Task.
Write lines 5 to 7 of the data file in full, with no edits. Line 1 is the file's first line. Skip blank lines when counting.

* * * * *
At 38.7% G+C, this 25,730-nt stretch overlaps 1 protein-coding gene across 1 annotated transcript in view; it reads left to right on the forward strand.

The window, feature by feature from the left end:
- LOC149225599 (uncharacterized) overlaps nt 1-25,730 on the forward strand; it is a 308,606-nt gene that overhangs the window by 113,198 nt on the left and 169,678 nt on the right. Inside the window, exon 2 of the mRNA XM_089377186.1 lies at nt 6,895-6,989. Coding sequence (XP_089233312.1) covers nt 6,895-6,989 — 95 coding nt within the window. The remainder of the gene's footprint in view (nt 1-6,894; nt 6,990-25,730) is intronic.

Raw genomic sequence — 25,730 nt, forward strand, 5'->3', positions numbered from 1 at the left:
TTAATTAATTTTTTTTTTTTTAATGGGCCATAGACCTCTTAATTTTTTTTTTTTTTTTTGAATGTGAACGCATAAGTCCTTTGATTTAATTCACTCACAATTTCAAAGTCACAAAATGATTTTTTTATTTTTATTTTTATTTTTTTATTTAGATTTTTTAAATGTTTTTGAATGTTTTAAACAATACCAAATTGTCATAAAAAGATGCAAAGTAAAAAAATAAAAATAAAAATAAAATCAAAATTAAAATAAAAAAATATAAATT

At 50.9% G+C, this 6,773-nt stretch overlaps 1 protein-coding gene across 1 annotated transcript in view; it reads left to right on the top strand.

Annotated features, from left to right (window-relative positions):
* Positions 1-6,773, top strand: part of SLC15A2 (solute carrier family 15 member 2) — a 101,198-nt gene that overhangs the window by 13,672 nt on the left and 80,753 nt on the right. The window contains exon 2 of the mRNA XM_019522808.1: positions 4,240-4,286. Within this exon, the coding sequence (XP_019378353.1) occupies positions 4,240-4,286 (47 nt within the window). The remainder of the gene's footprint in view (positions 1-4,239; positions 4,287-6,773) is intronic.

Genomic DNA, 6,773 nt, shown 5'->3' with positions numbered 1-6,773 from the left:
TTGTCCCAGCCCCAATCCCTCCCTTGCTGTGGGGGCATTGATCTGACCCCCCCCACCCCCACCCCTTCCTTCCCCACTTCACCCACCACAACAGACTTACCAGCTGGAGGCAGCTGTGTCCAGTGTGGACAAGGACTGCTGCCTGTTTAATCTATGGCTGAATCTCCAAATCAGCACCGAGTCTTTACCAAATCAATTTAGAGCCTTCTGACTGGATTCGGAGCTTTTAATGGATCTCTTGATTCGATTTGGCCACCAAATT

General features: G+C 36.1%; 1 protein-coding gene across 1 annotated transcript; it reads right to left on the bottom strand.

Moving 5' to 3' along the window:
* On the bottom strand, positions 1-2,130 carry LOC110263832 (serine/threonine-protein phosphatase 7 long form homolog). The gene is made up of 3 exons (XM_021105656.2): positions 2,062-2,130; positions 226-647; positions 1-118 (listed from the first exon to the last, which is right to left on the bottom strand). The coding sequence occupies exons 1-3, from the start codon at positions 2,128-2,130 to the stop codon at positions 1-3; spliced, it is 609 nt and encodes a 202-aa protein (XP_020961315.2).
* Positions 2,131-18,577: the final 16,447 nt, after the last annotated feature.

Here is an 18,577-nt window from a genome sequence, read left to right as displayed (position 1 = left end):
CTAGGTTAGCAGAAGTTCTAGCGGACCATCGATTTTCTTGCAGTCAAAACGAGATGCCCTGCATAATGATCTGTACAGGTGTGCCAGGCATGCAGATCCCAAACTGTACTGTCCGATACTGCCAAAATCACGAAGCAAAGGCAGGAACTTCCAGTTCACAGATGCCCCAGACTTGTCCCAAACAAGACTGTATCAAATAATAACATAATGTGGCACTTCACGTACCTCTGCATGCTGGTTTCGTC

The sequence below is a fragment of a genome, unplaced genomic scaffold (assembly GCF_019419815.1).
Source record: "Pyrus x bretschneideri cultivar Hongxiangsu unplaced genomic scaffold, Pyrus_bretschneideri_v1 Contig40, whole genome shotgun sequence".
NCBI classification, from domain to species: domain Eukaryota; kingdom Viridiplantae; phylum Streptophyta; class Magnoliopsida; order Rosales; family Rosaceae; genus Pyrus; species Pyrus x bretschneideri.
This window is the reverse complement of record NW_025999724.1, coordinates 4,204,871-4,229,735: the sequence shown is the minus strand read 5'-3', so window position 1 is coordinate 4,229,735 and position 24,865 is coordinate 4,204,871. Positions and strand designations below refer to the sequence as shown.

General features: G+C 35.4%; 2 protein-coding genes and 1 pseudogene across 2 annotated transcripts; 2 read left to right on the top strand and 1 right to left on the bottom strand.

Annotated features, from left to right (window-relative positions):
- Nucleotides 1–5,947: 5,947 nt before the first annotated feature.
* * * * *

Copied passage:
TTAATTAATTTTTTTTTTTTTAATGGGCCATAGACCTCTTAATTTTTTTTTTTTTTTTTGAATGTGAACGCATAAGTCCTTTGATTTAATTCACTCACAATTTCAAAGTCACAAAATGATTTTTTTATTTTTATTTTTATTTTTTTATTTAGATTTTTTAAATGTTTTTGAATGTTTTAAACAATACCAAATTGTCATAAAAAGATGCAAAGTAAAAAAATAAAAATAAAAATAAAATCAAAATTAAAATAAAAAAATATAAATT

At 50.9% G+C, this 6,773-nt stretch overlaps 1 protein-coding gene across 1 annotated transcript in view; it reads left to right on the top strand.

Annotated features, from left to right (window-relative positions):